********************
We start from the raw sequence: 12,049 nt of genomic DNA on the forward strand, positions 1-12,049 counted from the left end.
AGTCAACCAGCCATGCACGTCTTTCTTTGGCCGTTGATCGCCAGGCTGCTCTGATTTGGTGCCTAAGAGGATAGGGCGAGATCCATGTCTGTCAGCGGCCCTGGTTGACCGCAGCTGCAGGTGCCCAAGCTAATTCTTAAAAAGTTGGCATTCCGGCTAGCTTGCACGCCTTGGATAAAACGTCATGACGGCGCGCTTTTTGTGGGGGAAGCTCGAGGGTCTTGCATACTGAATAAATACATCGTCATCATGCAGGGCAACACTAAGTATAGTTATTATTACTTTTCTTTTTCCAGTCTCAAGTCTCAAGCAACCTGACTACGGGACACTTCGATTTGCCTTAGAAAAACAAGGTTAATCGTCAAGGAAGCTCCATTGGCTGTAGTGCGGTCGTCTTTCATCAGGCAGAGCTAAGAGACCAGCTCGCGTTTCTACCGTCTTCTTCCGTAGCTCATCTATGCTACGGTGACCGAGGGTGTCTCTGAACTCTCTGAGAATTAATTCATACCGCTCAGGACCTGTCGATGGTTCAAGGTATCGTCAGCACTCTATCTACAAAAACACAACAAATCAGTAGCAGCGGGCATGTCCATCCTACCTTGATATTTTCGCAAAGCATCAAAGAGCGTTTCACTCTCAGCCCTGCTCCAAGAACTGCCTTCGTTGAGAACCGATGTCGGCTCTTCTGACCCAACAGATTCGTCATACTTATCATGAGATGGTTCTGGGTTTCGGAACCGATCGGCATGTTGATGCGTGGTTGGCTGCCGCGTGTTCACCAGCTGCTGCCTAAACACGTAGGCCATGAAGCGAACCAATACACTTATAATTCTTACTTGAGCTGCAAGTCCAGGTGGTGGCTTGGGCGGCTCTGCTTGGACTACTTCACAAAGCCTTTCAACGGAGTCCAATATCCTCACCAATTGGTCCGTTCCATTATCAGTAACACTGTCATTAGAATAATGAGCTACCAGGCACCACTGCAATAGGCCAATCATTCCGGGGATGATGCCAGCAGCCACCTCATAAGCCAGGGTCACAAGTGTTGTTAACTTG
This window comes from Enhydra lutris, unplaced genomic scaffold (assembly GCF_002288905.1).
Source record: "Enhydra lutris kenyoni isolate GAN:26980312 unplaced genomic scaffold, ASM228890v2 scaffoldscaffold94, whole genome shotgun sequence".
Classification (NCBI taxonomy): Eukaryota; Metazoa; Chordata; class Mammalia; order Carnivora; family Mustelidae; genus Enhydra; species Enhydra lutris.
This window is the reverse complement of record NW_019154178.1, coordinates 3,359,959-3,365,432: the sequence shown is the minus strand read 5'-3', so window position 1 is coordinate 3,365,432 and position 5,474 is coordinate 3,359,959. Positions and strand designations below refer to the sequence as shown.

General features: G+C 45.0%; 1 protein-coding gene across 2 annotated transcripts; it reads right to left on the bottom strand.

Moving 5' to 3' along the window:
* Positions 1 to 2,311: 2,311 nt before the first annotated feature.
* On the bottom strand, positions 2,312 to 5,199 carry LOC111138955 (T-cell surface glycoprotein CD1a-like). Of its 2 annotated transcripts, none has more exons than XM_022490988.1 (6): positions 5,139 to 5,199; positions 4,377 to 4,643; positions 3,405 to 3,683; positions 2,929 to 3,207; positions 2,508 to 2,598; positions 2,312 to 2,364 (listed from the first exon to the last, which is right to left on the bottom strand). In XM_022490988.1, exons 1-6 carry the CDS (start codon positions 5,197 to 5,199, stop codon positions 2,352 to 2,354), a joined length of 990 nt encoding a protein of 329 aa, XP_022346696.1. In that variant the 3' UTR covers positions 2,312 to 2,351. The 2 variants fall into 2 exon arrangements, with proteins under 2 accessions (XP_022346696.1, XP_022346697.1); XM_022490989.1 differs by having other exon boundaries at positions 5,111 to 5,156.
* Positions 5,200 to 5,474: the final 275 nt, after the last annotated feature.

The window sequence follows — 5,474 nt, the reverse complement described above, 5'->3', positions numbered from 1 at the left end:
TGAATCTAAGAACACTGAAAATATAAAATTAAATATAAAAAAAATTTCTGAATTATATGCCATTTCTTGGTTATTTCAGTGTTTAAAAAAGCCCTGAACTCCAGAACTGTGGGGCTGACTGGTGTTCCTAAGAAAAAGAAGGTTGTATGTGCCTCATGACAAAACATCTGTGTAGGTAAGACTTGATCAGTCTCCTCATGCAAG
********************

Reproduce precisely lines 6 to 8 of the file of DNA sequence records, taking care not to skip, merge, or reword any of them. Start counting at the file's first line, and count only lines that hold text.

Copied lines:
This window is the reverse complement of record NW_019154178.1, coordinates 3,359,959-3,365,432: the sequence shown is the minus strand read 5'-3', so window position 1 is coordinate 3,365,432 and position 5,474 is coordinate 3,359,959. Positions and strand designations below refer to the sequence as shown.

General features: G+C 45.0%; 1 protein-coding gene across 2 annotated transcripts; it reads right to left on the bottom strand.

Moving 5' to 3' along the window: